*All Sperry Van Ness® offices are independently owned and operated.

Technology – Value Add or Brain Suck? by Kevin Maggiacomo

My new iPhone 4s arrived finally arrived this past weekend. My oldest son and I opened the package with much anticipation and we immediately dropped what we were doing to configure the device. Among the many new features made part of the 4s is Siri – the speech recognition device which, as Apple advertises, “Understands what you say, knows what you mean, and takes dictation.” So, gone are the days when I have to manually type a query into Google to search for a nearby Sushi restaurant, find directions, or, get this – type to text or email. From now on, all I have to do is talk. So, over the weekend I dictated and had Siri read aloud roughly 100 text messages sent and received. I quickly grew so accustomed to iPhone dictation that I became annoyed when I had to manually type an email on my Mac later that evening. On one hand, I felt more efficient, on the other hand I questioned if I was simply becoming lazy…


Separately, as a CEO, I am constantly striving to predict the future and react to it in advance. Not only with respect to positional real estate strategies, but also in terms of adopting (and creating) new intellectual technologies – which extend mental capabilities and enable us to gain more information faster. So as a fan of applications in this category, I’ve researched and adopted as many CRE and non-CRE of these intellectual technologies as anyone. I use Dragan Dictation to dictate most of my laptop writing, regularly use Loopnet to create space surveys, view comps, and get a read on the market. SVN Advisors are LoopNet power users and many are subscribers to CoStar, including their CoStar Go iPad app, which allows you to take real estate data into the field, where you can even view detailed tenant information, including lease expiration dates without having to charm past building security or receptionists. And all of this has me thinking – are the convenience applications mentioned above changing the way I learn, eroding at certain skill sets, and making me less knowledgeable?


While I can say with reasonable certainty that my IQ remains the same since becoming an early adopter, my ability to easily become immersed in the analysis of raw research data has eroded. In addition, my typing skills aren’t what they used to be and my spelling skills, thanks to auto-correct, have gone from good to average. For those of us in CRE (or any other field for that matter), what role have research products played in the reduction in the amount of market research that we retain? Posed another way, are the CRE practitioners of yesteryear, who had to physically walk building floors, drive every property in their area of focus, conduct live courthouse research, etc., more knowledgeable than we brokers of today?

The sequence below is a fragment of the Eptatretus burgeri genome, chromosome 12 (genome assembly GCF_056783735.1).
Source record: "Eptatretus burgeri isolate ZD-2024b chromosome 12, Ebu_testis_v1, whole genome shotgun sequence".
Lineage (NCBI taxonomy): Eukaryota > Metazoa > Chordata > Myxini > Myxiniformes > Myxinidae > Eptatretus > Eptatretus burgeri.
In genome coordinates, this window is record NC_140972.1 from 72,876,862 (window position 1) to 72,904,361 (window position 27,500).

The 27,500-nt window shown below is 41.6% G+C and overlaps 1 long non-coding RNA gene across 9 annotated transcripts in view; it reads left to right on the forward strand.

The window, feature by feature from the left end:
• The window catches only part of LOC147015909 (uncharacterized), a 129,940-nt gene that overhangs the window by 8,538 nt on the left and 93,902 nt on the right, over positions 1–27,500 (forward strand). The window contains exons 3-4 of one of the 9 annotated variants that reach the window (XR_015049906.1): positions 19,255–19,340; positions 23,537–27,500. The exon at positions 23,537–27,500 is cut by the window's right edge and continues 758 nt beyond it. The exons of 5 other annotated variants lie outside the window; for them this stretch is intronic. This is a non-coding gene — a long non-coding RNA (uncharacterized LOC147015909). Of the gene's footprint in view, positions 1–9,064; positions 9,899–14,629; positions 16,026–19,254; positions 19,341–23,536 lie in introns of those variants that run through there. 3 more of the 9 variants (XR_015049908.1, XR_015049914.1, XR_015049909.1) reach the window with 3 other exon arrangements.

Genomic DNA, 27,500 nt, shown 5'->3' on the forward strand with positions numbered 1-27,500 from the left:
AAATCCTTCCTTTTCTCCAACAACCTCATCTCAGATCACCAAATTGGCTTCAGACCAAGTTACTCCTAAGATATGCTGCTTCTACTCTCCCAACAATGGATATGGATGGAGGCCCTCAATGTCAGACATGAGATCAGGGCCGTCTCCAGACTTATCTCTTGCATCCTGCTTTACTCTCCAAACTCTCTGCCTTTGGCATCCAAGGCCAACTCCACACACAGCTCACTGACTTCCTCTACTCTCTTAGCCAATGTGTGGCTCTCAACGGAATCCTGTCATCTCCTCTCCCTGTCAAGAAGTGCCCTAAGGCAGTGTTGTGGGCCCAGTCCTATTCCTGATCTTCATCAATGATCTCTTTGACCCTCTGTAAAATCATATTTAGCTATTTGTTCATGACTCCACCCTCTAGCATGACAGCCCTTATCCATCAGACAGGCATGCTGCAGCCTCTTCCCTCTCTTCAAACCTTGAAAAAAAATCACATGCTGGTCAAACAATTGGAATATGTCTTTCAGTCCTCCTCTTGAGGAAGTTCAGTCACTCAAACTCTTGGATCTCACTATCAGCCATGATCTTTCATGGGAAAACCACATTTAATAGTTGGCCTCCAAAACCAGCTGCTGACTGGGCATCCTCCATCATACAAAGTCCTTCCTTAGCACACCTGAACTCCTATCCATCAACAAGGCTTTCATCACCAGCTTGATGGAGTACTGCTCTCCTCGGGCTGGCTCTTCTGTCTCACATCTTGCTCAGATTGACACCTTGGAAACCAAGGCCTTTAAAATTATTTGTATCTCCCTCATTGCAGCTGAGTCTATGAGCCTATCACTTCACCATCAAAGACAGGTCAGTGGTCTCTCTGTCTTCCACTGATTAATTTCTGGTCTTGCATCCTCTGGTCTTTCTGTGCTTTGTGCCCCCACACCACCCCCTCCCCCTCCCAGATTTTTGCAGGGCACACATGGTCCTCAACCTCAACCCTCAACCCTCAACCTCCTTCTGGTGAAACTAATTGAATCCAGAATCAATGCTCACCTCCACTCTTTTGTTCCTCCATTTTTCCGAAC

Are we becoming dependent upon these resources because we’re lazy, or because we need to in order to remain competitive? I’m not making a value judgment here, I’m just asking you to do a gut check – Do you use technology to advance your learning, or to fill a knowledge gap? The distinction between the two is subtle, yet important.


The human brain is malleable. It is capable of being reshaped and while I don’t know the answer to the above questions, I do know that my mind now approaches learning a bit differently. My mind now expects to receive information the way that Loopnet feeds it to me – instantly, and with little effort. I have made it a personal challenge to add to my cognitive skills rather than replace them. This has required me to slow down in the short run at times, but in the long run I feel as if I’m expanding my knowledge base, not shrinking it.


So, I ask – has our “encyclopedic knowledge” of CRE markets and beyond become artificial intelligence? Are Loopnet/Costar and the like making us stupid, or are we better off? I think the answer largely depends on approach and motivation. Thoughts?

Kevin Maggiacomo, CEO & President, Sperry Van Ness International Corporation


*All Sperry Van Ness® offices are independently owned and operated.